The U.S. Environmental Protection Agency (EPA) announced it is awarding more than $16 million to Alaska’s drinking water and clean water revolving...
It is safe to say that the annual WQA Aquatech USA tradeshow and conference is the place where the best minds in the water industry come together. We learn from our shared knowledge and shared struggles, and emerge stronger and better prepared for the year ahead. We meet people from all over the world who are influencing the industry, some new arrivals and many of them old friends.
My schedule for this year’s event in San Antonio is already looking tight as I try to prioritize all the educational sessions I would like to attend in hopes of staying up to date on what is new and what is needed for our industry to be successful in the coming years. I’m also hoping to check out some of the newer features at the tradeshow, such as the hands-on sessions, Spanish educational sessions and the Industrial Water Forum/Networking Event.
One of the highlights for me this year will certainly be our presentation of the third annual Water Quality Products’ Dealer of the Year Award. I’m thrilled to announce that Mike Guidara of Truckee Meadows Water Systems Inc. in Reno, Nev., received the most votes from his peers among the 12 dealers we profiled in 2010 as Dealers of the Month in our Dealer Insight newsletter. We want to honor those who do good work while inspiring our readers with examples of success. We are always looking for successful dealers to profile, so feel free to contact me with tips and recommendations. We will be presenting the award to Guidara on Thursday, March 10, at Aquastage 3 at 2:45 p.m. Come to the presentation to support Guidara and all the dealers we profiled in 2010.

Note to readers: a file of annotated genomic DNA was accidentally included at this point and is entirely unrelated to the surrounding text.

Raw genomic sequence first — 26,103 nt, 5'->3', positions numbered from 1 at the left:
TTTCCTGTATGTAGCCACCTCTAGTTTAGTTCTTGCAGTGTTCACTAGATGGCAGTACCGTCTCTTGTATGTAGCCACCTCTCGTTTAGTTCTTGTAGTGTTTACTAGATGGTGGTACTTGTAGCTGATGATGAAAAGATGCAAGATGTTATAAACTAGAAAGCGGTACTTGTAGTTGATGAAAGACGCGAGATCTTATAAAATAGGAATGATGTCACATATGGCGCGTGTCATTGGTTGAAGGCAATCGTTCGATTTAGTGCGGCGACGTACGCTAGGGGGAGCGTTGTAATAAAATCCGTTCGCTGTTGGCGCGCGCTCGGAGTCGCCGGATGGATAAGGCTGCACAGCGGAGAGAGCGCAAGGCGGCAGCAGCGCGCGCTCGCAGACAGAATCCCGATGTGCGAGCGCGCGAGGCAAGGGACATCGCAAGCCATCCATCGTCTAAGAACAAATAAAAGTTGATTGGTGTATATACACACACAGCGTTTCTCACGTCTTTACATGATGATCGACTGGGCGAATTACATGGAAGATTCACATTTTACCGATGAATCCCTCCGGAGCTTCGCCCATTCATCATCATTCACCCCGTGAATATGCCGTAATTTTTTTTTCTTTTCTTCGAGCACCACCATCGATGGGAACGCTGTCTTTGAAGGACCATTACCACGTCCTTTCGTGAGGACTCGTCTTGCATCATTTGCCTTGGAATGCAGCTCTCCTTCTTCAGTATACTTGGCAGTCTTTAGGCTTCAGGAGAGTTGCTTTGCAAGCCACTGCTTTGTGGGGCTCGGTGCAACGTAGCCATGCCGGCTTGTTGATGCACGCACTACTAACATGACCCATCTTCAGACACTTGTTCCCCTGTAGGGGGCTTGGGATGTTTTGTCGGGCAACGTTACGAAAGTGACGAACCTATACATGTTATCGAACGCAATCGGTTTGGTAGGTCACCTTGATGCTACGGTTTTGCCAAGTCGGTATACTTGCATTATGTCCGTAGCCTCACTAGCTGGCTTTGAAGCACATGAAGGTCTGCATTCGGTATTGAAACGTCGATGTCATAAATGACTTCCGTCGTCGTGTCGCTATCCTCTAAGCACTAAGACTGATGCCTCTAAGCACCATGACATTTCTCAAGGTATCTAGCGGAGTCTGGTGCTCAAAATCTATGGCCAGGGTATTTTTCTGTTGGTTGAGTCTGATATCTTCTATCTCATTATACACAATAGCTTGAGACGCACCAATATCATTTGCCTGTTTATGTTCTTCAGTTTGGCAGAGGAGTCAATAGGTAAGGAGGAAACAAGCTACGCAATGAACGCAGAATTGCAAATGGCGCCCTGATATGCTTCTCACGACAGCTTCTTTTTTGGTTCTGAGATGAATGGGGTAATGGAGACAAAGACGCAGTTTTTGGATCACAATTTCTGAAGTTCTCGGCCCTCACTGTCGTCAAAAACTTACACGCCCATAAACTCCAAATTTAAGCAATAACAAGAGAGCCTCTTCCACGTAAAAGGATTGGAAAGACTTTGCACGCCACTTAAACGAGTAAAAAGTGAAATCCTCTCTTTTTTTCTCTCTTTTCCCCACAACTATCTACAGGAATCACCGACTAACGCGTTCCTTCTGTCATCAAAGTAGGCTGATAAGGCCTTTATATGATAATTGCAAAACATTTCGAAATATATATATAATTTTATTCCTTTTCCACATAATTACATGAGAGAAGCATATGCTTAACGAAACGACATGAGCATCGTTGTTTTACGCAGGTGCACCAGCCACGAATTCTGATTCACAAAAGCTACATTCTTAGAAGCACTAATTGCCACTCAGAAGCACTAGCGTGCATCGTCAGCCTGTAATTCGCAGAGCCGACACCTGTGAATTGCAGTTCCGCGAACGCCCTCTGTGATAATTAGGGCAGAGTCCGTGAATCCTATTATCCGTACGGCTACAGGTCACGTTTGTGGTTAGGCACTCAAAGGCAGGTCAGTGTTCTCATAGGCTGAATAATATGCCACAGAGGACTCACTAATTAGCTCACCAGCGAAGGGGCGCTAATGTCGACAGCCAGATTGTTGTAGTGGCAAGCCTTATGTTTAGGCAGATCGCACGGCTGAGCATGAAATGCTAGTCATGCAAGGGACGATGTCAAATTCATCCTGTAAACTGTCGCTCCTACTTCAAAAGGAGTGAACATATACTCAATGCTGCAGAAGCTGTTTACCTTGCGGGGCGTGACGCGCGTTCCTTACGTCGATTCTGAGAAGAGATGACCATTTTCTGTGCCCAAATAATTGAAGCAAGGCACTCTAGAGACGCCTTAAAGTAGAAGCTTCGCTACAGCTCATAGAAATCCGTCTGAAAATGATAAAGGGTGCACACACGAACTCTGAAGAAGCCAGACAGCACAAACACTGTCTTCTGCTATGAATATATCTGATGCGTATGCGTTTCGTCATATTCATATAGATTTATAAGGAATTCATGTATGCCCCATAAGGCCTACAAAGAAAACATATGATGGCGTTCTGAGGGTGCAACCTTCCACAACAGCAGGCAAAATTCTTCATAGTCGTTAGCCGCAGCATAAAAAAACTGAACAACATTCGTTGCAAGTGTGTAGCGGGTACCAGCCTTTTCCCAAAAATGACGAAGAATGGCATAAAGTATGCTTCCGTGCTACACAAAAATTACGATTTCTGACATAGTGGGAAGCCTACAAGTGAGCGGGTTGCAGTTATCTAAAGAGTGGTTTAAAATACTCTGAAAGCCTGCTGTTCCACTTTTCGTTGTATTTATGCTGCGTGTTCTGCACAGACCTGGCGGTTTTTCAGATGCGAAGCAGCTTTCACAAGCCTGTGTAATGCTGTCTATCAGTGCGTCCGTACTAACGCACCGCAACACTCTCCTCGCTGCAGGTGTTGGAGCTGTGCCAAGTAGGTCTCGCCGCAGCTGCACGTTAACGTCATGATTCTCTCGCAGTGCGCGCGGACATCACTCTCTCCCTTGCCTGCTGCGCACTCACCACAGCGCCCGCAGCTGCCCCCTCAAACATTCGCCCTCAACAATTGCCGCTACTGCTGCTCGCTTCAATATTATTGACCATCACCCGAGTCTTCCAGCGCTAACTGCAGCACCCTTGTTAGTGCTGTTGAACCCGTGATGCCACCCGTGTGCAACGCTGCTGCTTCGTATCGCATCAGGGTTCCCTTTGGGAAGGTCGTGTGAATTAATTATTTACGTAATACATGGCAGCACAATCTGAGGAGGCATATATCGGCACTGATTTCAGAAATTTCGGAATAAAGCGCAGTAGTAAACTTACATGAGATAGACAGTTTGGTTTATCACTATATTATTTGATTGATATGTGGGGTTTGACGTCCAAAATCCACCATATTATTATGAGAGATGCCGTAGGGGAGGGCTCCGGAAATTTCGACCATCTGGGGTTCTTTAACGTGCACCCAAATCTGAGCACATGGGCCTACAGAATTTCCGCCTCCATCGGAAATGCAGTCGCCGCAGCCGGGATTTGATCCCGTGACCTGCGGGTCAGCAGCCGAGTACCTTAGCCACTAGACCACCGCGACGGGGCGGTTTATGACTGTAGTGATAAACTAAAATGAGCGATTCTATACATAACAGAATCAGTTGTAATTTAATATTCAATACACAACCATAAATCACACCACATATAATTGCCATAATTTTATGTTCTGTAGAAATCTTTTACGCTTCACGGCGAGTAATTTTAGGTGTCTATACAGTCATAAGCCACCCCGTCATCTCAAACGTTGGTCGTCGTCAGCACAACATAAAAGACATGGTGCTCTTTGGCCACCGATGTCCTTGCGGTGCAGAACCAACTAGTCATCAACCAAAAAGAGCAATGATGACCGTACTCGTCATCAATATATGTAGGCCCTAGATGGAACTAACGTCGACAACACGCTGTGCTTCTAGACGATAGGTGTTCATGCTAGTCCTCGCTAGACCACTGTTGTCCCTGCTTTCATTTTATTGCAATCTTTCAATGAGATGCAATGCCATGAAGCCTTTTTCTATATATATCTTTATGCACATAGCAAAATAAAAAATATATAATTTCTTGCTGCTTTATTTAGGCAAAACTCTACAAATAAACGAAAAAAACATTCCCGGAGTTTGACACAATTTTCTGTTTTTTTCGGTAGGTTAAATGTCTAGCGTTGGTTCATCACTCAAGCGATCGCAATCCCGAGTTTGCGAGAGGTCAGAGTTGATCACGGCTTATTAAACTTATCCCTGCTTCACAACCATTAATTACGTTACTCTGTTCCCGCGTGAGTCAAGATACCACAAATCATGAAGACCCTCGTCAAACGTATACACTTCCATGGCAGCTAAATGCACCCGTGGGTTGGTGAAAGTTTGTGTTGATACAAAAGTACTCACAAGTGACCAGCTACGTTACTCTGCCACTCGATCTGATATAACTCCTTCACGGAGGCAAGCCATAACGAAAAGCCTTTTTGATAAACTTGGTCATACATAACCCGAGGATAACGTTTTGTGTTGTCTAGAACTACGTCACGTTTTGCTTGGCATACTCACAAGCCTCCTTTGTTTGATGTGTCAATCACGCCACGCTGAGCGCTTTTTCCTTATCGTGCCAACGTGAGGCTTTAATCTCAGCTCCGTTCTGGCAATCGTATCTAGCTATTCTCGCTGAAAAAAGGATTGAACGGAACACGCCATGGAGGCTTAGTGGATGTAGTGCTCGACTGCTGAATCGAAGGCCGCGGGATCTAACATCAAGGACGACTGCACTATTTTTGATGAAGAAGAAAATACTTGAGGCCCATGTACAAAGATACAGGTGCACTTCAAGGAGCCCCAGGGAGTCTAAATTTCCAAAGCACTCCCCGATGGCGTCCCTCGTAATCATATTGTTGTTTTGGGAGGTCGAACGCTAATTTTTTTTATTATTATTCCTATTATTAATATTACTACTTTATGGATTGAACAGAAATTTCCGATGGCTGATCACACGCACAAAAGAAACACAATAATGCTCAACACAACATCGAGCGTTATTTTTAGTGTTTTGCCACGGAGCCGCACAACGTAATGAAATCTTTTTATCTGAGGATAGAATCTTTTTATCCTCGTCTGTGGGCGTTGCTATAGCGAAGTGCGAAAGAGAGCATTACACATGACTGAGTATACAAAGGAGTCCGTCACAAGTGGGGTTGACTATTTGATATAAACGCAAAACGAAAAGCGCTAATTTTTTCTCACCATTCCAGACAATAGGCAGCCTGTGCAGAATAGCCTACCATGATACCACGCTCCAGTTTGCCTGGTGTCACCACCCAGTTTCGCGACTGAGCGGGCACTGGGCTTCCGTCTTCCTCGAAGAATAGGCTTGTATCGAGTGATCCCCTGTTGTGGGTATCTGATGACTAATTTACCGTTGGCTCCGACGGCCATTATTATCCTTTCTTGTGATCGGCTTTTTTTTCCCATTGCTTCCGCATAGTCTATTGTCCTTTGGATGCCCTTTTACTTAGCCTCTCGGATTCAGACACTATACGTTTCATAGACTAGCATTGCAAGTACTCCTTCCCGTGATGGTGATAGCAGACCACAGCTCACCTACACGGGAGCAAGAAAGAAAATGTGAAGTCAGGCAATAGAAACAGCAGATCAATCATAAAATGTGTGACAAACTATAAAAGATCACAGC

As we listen to the many messages that will be given to inspire and motivate our industry at the tradeshow, I hope we will see industry leaders encouraging us to head into the future with the following:
• A positive attitude. Those who have survived “The Great Recession” have done so in large part because of a tenacity that refuses to give in to the negativity that ultimately brings down both people and their businesses.
• A better financial forecast. As contributing author Jerry Horner says in this issue, “there is no lack of need for the water treatment industry” (page 6). Everyone has had to take a step back to examine the books and determine what is nice versus what is truly necessary, but we can continue to grow cautiously and steadily.
• Improved marketing and sales strategies. A changing economy paired with ever-changing media consumption habits demands new strategies for reaching customers. As the public becomes more educated about potential problems with their water, we have more potential customers in wider demographics who must be reached to keep our industry relevant.
• Continued development and support of new technologies. Our industry should stand behind new innovations and technologies that are scientifically proven and certified. We also should make serious efforts to educate consumers about what our products can do. Often consumers seek water treatment for aesthetic concerns which are easily tasted, seen and felt, but many are becoming concerned about invisible contaminants in their water. We can empower them with knowledge about the benefits and safety our products and services can provide.